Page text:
Alcohol supply as a favour for a friend

Scenarios of alcohol supply to younger friends and siblings

Tina Lam, Rowan P. Ogeil, Jane Fischer, Richard Midford, Dan I. Lubman, William Gilmore, Tanya N. Chikritzhs, Wenbin Liang, Simon R. Lenton, Alexandra Aiken, Steve Allsop

    Research output: Contribution to journalArticleResearchpeer-review

    Abstract

    Issues addressed: Adolescents under the legal purchase age primarily source their alcohol through social networks. This study assessed the provision context from the perspective of both underage recipients and their suppliers who were older peers and siblings.

    Methods: Interviewer-administered surveys were conducted with 590 risky-drinking (50 g alcohol per session, at least monthly) adolescents. Participants of legal purchase age (18- to 19-year-olds; n = 269) reported their provision to 16- to 17-year-olds under eight scenarios. Those aged 14-17 (n = 321) reported receipt of alcohol under the same scenarios plus two parental supply contexts.

    Results: Purchase-age participants reported supply: to an underage friend (67%), an acquaintance (44%) or a sibling (16%) to drink at the same party; to a friend (43%) or sibling (20%) to take to another party (20%) and to a stranger near a bottle shop (5%). Supply to a friend at the same party was more likely if money was exchanged (60% vs 40%; P < 0.001). Almost all (98%) 14- to 17-year-olds reported receiving alcohol from an adult (including 36% from a parent for consumption away from the parent), with a similar pattern of receipt scenarios as those reported by the 18- to 19-year-olds.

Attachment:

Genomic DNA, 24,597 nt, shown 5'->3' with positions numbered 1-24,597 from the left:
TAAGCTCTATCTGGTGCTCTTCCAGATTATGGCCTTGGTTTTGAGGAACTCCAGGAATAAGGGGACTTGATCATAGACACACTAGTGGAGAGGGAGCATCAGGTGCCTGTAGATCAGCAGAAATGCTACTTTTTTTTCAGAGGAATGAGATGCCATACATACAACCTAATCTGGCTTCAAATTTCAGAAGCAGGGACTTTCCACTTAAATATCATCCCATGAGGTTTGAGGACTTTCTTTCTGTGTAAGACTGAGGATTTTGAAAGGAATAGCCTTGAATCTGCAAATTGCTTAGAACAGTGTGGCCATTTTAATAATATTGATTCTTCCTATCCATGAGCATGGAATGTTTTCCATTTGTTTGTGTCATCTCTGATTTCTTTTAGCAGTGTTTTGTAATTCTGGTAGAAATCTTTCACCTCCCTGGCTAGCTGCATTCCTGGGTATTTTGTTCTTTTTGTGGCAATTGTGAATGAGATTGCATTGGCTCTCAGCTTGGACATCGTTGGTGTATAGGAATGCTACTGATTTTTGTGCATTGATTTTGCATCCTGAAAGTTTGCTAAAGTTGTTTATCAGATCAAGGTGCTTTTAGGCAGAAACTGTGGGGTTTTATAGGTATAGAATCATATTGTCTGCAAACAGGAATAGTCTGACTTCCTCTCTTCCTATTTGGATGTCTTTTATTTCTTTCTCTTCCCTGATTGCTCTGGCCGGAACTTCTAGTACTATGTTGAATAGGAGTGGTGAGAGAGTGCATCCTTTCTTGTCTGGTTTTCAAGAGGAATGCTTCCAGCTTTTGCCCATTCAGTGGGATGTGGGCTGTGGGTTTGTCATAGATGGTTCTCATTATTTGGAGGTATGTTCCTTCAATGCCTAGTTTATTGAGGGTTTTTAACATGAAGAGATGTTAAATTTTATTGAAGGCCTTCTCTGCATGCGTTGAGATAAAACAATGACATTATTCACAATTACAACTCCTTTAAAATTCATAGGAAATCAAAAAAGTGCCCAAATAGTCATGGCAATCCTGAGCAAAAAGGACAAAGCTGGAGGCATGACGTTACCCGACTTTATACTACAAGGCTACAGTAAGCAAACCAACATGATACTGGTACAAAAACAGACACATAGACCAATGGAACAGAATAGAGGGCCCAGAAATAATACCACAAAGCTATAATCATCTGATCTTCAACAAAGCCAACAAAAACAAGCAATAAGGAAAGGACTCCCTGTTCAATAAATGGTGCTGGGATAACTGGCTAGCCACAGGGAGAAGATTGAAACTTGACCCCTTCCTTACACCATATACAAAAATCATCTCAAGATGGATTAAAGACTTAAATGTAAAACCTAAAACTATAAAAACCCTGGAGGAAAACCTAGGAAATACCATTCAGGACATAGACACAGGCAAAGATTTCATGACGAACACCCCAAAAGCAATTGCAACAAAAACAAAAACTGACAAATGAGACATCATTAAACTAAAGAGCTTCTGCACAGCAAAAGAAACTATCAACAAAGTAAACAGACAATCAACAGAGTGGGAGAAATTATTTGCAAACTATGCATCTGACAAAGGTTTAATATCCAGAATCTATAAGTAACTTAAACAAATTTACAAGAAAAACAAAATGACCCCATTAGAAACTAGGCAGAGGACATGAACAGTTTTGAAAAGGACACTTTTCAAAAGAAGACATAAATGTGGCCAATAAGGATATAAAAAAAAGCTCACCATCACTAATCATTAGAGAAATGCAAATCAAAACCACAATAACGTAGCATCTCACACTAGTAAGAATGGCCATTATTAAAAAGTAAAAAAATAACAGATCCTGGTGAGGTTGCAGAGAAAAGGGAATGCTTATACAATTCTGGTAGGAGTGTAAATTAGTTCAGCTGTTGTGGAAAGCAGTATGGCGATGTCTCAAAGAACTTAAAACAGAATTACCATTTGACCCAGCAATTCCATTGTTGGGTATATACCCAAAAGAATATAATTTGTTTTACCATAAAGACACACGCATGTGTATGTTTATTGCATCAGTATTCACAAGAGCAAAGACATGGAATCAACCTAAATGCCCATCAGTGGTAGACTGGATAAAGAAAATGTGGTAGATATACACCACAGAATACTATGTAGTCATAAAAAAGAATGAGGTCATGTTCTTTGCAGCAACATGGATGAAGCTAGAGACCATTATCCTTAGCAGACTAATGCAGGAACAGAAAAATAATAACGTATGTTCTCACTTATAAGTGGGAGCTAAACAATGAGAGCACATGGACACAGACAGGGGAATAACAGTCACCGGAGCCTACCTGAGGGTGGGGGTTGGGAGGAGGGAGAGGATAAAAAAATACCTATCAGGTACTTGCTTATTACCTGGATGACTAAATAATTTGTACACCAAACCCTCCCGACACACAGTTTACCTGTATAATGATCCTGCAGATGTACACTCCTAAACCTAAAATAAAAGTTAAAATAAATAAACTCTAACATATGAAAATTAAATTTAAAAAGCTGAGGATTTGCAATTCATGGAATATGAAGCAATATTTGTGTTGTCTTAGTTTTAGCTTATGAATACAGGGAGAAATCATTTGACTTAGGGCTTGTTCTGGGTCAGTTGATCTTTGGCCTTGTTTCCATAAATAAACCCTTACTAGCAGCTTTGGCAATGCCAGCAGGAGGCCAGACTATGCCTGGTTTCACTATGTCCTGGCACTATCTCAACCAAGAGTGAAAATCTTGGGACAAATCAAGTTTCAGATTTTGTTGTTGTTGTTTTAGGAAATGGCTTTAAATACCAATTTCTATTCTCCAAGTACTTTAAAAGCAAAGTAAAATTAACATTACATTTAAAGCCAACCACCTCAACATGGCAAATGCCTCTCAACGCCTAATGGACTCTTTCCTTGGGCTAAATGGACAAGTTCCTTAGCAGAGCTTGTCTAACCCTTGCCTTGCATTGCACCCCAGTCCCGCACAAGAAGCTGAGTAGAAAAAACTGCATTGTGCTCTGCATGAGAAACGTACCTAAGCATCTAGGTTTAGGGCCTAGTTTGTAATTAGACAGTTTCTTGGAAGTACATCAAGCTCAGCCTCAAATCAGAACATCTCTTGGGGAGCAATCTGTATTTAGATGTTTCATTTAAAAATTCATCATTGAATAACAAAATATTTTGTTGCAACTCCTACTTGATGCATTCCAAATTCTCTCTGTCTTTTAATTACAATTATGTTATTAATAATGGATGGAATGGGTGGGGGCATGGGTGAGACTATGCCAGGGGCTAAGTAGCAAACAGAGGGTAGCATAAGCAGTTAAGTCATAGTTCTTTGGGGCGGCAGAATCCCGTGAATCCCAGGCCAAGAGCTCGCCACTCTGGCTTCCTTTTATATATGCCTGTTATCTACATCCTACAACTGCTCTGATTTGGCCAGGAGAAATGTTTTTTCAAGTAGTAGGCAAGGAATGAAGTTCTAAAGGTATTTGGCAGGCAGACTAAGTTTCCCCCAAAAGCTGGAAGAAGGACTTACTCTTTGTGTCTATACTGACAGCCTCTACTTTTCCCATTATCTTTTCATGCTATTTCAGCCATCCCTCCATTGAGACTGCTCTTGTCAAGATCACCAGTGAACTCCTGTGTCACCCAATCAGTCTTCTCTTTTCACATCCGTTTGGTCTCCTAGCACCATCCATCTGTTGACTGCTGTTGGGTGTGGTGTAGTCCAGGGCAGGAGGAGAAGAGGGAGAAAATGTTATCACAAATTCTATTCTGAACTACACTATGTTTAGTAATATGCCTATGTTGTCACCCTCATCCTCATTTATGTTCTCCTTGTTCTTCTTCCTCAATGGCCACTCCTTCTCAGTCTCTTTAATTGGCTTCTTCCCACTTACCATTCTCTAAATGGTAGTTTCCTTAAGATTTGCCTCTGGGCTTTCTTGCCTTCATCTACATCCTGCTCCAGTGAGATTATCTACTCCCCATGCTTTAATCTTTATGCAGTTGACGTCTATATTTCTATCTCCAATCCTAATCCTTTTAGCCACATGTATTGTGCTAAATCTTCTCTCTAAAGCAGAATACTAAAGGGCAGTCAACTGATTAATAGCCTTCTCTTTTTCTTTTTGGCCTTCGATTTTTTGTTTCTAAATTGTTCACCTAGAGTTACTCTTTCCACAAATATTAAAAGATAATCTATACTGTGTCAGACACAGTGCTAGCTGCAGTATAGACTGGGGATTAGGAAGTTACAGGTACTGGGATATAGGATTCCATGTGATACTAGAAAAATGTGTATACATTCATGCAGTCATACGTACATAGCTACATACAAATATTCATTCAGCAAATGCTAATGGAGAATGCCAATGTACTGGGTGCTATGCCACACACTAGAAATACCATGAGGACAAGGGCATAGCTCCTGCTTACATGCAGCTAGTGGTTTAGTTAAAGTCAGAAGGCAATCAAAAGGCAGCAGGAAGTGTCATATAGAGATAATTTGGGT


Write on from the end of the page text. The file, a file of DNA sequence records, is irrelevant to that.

Conclusions: Provision of alcohol was more frequent with a friend than a sibling or stranger, in close environmental proximity, and if money was exchanged.

    So what?: As supply may be sensitive to monetary considerations, the incidence of underage receipt may be affected by community-wide pricing measures. Traditional alcohol availability regulations should be supplemented by strategies relating to the social nature of supply and demand.

    Original languageEnglish
    Pages (from-to)1-9
    Number of pages9
    JournalHealth Promotion Journal of Australia
    DOIs
    Publication statusE-pub ahead of print - 7 Jun 2019

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    Siblings
    Alcohols
    Social Support
    Alcohol Drinking
    Interviews
    Costs and Cost Analysis
    Incidence

    Cite this